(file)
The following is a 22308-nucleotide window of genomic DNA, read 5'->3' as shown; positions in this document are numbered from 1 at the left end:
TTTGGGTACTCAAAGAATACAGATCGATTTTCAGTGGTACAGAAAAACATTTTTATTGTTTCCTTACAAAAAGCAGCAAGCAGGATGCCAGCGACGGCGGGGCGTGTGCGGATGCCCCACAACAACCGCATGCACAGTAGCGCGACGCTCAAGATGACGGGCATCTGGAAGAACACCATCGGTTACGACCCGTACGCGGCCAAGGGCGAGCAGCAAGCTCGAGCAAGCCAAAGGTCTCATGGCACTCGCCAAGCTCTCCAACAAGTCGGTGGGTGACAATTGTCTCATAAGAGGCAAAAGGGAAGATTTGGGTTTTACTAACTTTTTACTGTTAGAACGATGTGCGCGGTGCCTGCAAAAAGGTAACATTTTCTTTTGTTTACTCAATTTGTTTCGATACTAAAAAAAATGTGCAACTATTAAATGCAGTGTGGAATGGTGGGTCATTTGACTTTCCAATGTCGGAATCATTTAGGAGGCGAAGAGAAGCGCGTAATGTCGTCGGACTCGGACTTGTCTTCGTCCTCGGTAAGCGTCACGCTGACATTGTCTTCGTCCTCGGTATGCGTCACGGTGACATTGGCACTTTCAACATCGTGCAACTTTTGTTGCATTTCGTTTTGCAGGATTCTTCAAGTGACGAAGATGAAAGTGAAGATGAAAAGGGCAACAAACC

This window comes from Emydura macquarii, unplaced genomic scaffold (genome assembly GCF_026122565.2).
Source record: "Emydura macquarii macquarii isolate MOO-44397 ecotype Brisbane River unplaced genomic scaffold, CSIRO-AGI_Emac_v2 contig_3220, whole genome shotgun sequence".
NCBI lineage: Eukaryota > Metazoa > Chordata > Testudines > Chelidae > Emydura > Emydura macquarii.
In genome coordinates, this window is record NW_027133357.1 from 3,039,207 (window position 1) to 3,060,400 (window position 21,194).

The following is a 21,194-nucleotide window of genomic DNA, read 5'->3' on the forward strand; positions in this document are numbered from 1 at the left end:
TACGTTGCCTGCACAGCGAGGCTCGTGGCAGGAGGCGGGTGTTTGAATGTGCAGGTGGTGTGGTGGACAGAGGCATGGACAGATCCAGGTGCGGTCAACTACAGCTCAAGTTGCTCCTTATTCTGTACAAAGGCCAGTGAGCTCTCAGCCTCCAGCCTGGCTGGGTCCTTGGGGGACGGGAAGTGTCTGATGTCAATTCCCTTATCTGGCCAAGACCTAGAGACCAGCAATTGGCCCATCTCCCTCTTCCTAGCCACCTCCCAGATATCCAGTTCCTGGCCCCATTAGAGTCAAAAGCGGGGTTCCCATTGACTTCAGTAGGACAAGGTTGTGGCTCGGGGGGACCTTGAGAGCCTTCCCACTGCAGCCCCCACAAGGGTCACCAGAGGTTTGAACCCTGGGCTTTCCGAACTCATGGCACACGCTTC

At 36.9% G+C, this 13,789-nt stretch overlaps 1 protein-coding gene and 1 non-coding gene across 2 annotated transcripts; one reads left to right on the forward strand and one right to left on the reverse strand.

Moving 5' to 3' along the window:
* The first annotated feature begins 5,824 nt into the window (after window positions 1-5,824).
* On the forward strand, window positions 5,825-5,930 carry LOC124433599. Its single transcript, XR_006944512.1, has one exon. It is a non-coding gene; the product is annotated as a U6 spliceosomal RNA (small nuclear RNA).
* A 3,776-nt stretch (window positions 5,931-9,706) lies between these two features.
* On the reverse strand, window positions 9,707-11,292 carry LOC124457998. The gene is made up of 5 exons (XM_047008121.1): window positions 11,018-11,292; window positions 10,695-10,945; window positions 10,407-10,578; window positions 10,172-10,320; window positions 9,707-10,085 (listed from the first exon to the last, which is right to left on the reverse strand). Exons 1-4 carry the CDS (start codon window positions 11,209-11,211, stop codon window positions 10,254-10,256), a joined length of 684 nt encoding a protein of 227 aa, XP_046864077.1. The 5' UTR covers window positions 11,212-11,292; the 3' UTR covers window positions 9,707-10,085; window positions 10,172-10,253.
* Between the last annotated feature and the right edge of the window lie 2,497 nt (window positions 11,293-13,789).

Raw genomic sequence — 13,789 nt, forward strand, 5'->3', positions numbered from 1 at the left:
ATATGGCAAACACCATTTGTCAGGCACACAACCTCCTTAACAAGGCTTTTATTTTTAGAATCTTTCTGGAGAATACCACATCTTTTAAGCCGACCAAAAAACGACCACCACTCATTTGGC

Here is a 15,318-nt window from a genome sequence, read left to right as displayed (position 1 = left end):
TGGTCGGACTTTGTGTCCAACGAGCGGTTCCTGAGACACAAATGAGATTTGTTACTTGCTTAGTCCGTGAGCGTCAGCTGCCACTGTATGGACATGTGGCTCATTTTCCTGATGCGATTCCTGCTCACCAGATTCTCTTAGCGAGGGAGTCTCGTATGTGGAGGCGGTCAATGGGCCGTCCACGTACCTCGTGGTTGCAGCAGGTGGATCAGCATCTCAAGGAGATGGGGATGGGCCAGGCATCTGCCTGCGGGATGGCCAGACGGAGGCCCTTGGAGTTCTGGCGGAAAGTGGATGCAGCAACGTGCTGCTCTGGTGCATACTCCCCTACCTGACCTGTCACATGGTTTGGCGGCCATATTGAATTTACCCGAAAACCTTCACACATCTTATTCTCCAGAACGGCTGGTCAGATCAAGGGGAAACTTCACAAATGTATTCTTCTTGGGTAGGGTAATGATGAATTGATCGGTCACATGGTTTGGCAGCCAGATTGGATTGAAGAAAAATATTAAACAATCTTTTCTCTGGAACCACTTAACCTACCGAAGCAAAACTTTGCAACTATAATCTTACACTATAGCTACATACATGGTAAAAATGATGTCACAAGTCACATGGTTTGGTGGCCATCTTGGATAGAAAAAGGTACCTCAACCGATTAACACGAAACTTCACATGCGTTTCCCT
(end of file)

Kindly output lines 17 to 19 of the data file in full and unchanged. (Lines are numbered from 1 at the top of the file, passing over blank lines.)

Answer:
ATATGGCAAACACCATTTGTCAGGCACACAACCTCCTTAACAAGGCTTTTATTTTTAGAATCTTTCTGGAGAATACCACATCTTTTAAGCCGACCAAAAAACGACCACCACTCATTTGGC

Here is a 15,318-nt window from a genome sequence, read left to right as displayed (position 1 = left end):
TGGTCGGACTTTGTGTCCAACGAGCGGTTCCTGAGACACAAATGAGATTTGTTACTTGCTTAGTCCGTGAGCGTCAGCTGCCACTGTATGGACATGTGGCTCATTTTCCTGATGCGATTCCTGCTCACCAGATTCTCTTAGCGAGGGAGTCTCGTATGTGGAGGCGGTCAATGGGCCGTCCACGTACCTCGTGGTTGCAGCAGGTGGATCAGCATCTCAAGGAGATGGGGATGGGCCAGGCATCTGCCTGCGGGATGGCCAGACGGAGGCCCTTGGAGTTCTGGCGGAAAGTGGATGCAGCAACGTGCTGCTCTGGTGCATACTCCCCTACCTGACCTGTCACATGGTTTGGCGGCCATATTGAATTTACCCGAAAACCTTCACACATCTTATTCTCCAGAACGGCTGGTCAGATCAAGGGGAAACTTCACAAATGTATTCTTCTTGGGTAGGGTAATGATGAATTGATCGGTCACATGGTTTGGCAGCCAGATTGGATTGAAGAAAAATATTAAACAATCTTTTCTCTGGAACCACTTAACCTACCGAAGCAAAACTTTGCAACTATAATCTTACACTATAGCTACATACATGGTAAAAATGATGTCACAAGTCACATGGTTTGGTGGCCATCTTGGATAGAAAAAGGTACCTCAACCGATTAACACGAAACTTCACATGCGTTTCCCT